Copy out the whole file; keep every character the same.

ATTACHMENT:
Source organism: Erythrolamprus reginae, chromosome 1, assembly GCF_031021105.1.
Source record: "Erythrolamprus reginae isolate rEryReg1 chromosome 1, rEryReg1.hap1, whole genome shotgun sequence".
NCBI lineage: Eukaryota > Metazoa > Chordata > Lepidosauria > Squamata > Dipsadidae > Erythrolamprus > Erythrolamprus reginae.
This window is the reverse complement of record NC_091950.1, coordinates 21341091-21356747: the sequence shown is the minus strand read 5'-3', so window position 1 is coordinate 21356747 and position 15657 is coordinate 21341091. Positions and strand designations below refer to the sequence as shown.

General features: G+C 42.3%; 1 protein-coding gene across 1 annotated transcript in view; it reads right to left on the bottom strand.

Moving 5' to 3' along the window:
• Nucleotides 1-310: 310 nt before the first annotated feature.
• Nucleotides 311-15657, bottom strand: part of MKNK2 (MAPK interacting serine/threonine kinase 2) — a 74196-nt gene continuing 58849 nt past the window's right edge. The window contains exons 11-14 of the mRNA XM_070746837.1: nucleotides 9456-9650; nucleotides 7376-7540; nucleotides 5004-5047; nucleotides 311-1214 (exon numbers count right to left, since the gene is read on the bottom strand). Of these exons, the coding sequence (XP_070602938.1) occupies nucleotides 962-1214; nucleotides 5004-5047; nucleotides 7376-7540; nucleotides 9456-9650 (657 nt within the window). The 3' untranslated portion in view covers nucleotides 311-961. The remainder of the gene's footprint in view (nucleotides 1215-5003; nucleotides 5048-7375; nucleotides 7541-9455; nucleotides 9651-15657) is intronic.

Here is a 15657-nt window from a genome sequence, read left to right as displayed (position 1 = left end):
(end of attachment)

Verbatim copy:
Source organism: Erythrolamprus reginae, chromosome 1, assembly GCF_031021105.1.
Source record: "Erythrolamprus reginae isolate rEryReg1 chromosome 1, rEryReg1.hap1, whole genome shotgun sequence".
NCBI lineage: Eukaryota > Metazoa > Chordata > Lepidosauria > Squamata > Dipsadidae > Erythrolamprus > Erythrolamprus reginae.
This window is the reverse complement of record NC_091950.1, coordinates 21341091-21356747: the sequence shown is the minus strand read 5'-3', so window position 1 is coordinate 21356747 and position 15657 is coordinate 21341091. Positions and strand designations below refer to the sequence as shown.

General features: G+C 42.3%; 1 protein-coding gene across 1 annotated transcript in view; it reads right to left on the bottom strand.

Moving 5' to 3' along the window:
• Nucleotides 1-310: 310 nt before the first annotated feature.
• Nucleotides 311-15657, bottom strand: part of MKNK2 (MAPK interacting serine/threonine kinase 2) — a 74196-nt gene continuing 58849 nt past the window's right edge. The window contains exons 11-14 of the mRNA XM_070746837.1: nucleotides 9456-9650; nucleotides 7376-7540; nucleotides 5004-5047; nucleotides 311-1214 (exon numbers count right to left, since the gene is read on the bottom strand). Of these exons, the coding sequence (XP_070602938.1) occupies nucleotides 962-1214; nucleotides 5004-5047; nucleotides 7376-7540; nucleotides 9456-9650 (657 nt within the window). The 3' untranslated portion in view covers nucleotides 311-961. The remainder of the gene's footprint in view (nucleotides 1215-5003; nucleotides 5048-7375; nucleotides 7541-9455; nucleotides 9651-15657) is intronic.

Here is a 15657-nt window from a genome sequence, read left to right as displayed (position 1 = left end):